Monday, September 10, 2012

Started Early, Took My Dog

By Kate Atkinson
Boston, Back Bay Books, 2011
400 pages     Fiction

The first time I read one of Kate Atkinson’s Jackson Brodie mysteries, I was in love. Started Early, Took My Dog is the fourth time that Jackson Brodie has met a bunch of unique women and solved some difficult crimes related to those women. Now that Jason Isaacs is playing Jackson Brodie on BBC, we even know what he looks like, although Isaacs may be more handsome than I imagined Jackson Brodie to be. Atkinson has two things going for her in the Jackson Brodie mysteries: Jackson Brodie is a very interesting, conflicted character and the women he runs into are feisty and colorful. 

Started Early, Took My Dog is messy. Brodie is in a rather bad state; he has been running from himself for several months even as he searches for his ex-wife who stole all his money. He is in Leeds in Yorkshire “searching for the lost pastoral England that was lodged in his head and his heart” when he is hired by a woman in New Zealand to find her British mother. While he searches for his ex-wife, he is also searching for the lost mother. It appears that the New Zealand woman is somehow tied to a woman that may have been murdered by the Yorkshire Ripper in the 1970s. But how does the old lady actress fit into the puzzle? And the woman police sergeant who has just bought a little girl from a prostitute and is running for her life?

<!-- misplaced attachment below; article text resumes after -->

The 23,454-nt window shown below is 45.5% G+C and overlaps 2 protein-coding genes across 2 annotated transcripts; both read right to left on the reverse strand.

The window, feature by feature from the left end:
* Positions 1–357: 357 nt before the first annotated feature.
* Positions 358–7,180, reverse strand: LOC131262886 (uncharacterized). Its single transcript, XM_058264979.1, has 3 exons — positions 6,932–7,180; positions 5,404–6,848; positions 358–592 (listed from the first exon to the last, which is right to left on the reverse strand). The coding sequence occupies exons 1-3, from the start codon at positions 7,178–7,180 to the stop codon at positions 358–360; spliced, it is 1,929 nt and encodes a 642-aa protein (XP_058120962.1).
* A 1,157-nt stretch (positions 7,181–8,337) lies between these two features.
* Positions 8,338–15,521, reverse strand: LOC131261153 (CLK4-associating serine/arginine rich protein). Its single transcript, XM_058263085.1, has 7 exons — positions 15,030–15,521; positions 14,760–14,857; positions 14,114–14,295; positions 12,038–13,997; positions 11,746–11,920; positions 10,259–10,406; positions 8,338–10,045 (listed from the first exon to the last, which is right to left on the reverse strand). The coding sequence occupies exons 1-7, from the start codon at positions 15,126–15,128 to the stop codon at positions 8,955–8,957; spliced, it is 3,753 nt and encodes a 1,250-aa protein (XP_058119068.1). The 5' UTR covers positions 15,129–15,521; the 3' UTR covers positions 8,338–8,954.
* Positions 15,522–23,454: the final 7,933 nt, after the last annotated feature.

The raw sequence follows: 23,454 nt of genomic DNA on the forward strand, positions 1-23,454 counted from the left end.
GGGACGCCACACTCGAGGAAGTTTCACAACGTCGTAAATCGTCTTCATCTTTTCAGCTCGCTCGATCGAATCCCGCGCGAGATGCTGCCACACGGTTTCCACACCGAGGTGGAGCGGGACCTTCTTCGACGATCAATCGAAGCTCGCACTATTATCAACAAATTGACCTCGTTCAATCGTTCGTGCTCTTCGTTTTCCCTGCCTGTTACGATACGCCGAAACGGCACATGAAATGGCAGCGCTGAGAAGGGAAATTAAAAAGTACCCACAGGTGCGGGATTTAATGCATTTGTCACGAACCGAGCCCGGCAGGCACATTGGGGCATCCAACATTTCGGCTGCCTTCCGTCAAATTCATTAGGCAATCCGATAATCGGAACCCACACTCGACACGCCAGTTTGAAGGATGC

And then there is the dog. Jackson has two children including a teen aged daughter who has occasionally gone with her father on his escapades, but in this book she is virtually non-existent except to be worried over. Instead, Jackson has acquired a dog that accompanies him and on one incident saves his life. The dog is just one more complication in an already extremely complicated life.
Like all Atkinson mysteries, the pieces eventually fit together, the grisly crimes are resolved, some more satisfactorily than others, and Jackson meanders on. The beauty of Atkinson’s writing is that the characters are just as interesting as the plotting. Jackson Brodie is a great character and no matter how messy the book gets, Jackson seems to survive and bumble his way to a solution. One of the best comments is about the atheistic Jackson. “He missed God. But then who didn’t.”

The reviewer in the Seattle Post: “Reading Atkinson is like working on a puzzle, trying to figure out how she is going to weave it all together, and it is fascinating how she manages to do it-the first few times, anyway.” I felt that way too. Atkinson may be getting a little bit tired of her character. She says as much in an interview published on the website. She tells the interviewer: “I found the Brodie books easy to begin with, and then very difficult to finish. I haven't actually finished with him yet but at the moment he's taking a holiday somewhere restful. I found the new book really hard but I think I'd just run out of steam with the character. I'm writing something completely different at the moment and it's amazing how much energy I have for it and what a relief it feels! I think the next time I re-visit Jackson it will be with that same kind of enthusiasm -- and he (and I) will be all the better for having taken a break from each other!” Now that I have read four of the books and watched 6 hours of the series, I am probably ready to take a break from Jackson Brodie as well.

If you haven’t tried any of the Jackson Brodie novels by Kate Atkinson, it’s high time you delve into them. The Case Histories BBC series is available on Netflix and is quite faithful to the text, although Jackson gets more air time in the television show than he does in the books.
Here are the other Jackson Brodie book titles and my reviews: Case Histories; One Good Turn; and When Will There be Good News.

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